Many NHS patients are hitting an information "brick wall" when it comes to finding out about clinical research, according to the results of a mystery shopper investigation published this week.
The mystery shopper investigation was commissioned by the National Institute for Health Research Clinical Research Network, and involved visits to 82 hospital sites across 40 NHS Trusts in England.
For each of these, mystery shoppers examined the basic points-of-contact for patients (reception desks, patient advice services, patient information centres, noticeboards and hospital websites), to assess whether patients have easy access to information about local clinical research opportunities, and how to get involved.
Results showed that:
91% of the NHS sites visited did not have information on clinical research opportunities in the obvious places where patients would expect to look (info boards/centres, in reception areas or waiting rooms)
- Only 34% of the sites visited had information about clinical research on their websites that was useful to patients
- 46% of reception desks told the mystery shopper that they did not do research, or failed to offer any suggestions about what to do next
- More than half of the sites (55%) were unable to provide useful information about clinical research through their Patient Advice and Liaison Service
Clinical research is the way in which evidence is gathered about "what works" in order to improve patient treatments for the future. It is considered to be core business for all NHS Trusts, and is enshrined in the NHS Constitution. This includes a commitment to the promotion and conduct of clinical research, and a pledge that the NHS "will do all it can" to make patients aware of relevant research opportunities. The NIHR Clinical Research Network mystery shopper initiative set out to test how well NHS Trusts were delivering on this Constitutional pledge with regard to research.
The NIHR Clinical Research Network is working to develop a research culture in the NHS. It does so by providing NHS Trusts with special funding to cover the cost of research nurses and other clinical research delivery staff, who identify and approach patients about relevant research opportunities. As a result, the number of patients involved in research has more than doubled since 2007, with a record 595,000 patients taking part in studies last year.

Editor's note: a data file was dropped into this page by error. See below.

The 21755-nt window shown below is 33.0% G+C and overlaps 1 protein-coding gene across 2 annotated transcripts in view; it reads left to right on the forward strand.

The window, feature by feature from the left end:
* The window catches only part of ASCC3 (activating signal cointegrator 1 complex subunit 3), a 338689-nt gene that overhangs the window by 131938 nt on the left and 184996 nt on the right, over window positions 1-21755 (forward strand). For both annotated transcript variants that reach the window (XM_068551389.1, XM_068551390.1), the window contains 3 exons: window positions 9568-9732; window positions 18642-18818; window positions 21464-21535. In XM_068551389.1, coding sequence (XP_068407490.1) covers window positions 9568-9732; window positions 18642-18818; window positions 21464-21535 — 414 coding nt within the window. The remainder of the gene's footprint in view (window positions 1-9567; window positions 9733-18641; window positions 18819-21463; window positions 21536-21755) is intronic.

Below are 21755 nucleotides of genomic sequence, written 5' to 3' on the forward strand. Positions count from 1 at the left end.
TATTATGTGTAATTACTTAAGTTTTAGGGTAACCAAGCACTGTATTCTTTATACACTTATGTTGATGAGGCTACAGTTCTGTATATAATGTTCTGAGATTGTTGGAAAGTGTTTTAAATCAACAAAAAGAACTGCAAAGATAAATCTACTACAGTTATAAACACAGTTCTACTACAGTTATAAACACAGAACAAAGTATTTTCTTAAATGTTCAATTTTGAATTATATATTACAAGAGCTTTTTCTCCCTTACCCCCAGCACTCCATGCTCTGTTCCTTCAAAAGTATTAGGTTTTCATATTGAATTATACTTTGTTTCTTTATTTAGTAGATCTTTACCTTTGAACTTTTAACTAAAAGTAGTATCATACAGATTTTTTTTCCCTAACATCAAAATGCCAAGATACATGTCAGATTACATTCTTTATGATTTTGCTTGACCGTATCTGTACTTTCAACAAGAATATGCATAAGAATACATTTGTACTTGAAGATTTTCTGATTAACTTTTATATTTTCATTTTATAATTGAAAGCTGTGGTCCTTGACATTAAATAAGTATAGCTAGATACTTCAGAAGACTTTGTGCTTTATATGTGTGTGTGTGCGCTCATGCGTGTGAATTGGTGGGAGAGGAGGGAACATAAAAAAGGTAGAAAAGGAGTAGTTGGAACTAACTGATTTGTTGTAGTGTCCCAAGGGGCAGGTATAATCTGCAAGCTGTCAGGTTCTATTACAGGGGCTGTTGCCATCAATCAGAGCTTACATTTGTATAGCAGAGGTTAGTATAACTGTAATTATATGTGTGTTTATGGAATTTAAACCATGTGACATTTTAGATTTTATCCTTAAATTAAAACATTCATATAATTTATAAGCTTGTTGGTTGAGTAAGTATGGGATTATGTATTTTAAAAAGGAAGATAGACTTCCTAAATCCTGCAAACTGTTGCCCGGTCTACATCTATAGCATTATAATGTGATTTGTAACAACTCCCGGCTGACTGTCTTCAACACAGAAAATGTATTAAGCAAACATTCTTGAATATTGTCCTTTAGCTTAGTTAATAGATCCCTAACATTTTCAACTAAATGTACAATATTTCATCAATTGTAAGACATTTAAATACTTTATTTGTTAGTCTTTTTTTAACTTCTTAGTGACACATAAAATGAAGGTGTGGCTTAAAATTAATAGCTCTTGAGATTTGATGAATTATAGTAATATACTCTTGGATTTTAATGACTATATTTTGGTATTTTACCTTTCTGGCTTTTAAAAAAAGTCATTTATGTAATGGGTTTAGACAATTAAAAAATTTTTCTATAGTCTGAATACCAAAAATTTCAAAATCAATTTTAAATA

However, whilst work on the wards is on the up, the mystery shopper project shows that most NHS Trusts visited as part of this survey are doing little to raise general public awareness about local clinical research opportunities, or provide basic information to support patient choice. This leaves most patients unaware about the research possibilities that may be open to them, unsure about what to do if they are interested in getting involved, and completely dependent on their clinicians for any information about local opportunities to participate in a trial or study.
Commenting on the implications of the mystery shopper findings, the NIHR Clinical Research Network's chief executive, Dr Jonathan Sheffield, said:
"From recent polls, we know that 82% of the public think it is important for the NHS to offer patients the opportunity to take part in clinical research. But we also know that there is some way to go before every doctor, in every department of every hospital, thinks about research as a possible treatment option, and discusses it with his or her patient. We are doing everything we can to address this on the wards and in the surgeries, by working with doctors and nurses and encouraging them to engage with research. But NHS Trust Boards also need to step up to the mark, and make sure that they provide patients with the information they need in order to ask their doctor about research and find out if it is suitable for them.
"Before we started this initiative, we knew that approximately 30 per cent of people would expect to find patient information about research in a reception area or on the Trust's website. Unfortunately, our mystery shopper campaign showed that too few NHS Trusts provide even basic information in these obvious places, or know where to signpost patients appropriately when asked. All too often it seems that patients who ask about clinical research hit an information brick wall. Given the importance of clinical research in improving the quality of patient care, and helping the NHS to spend its budget wisely on treatments that really work, that has got to be a real concern."
Following on from the mystery shopper findings, the NIHR Clinical Research Network plans to launch a resource pack for Trusts, offering materials to help them to promote research opportunities to patients.
Meanwhile, patients interested in research can visit: www.crncc.nihr.ac.uk/ppi to download information resources, and access a database of clinical trials.
The National Institute for Health Research - Clinical Research Network: delivering research to make patients, and the NHS, better.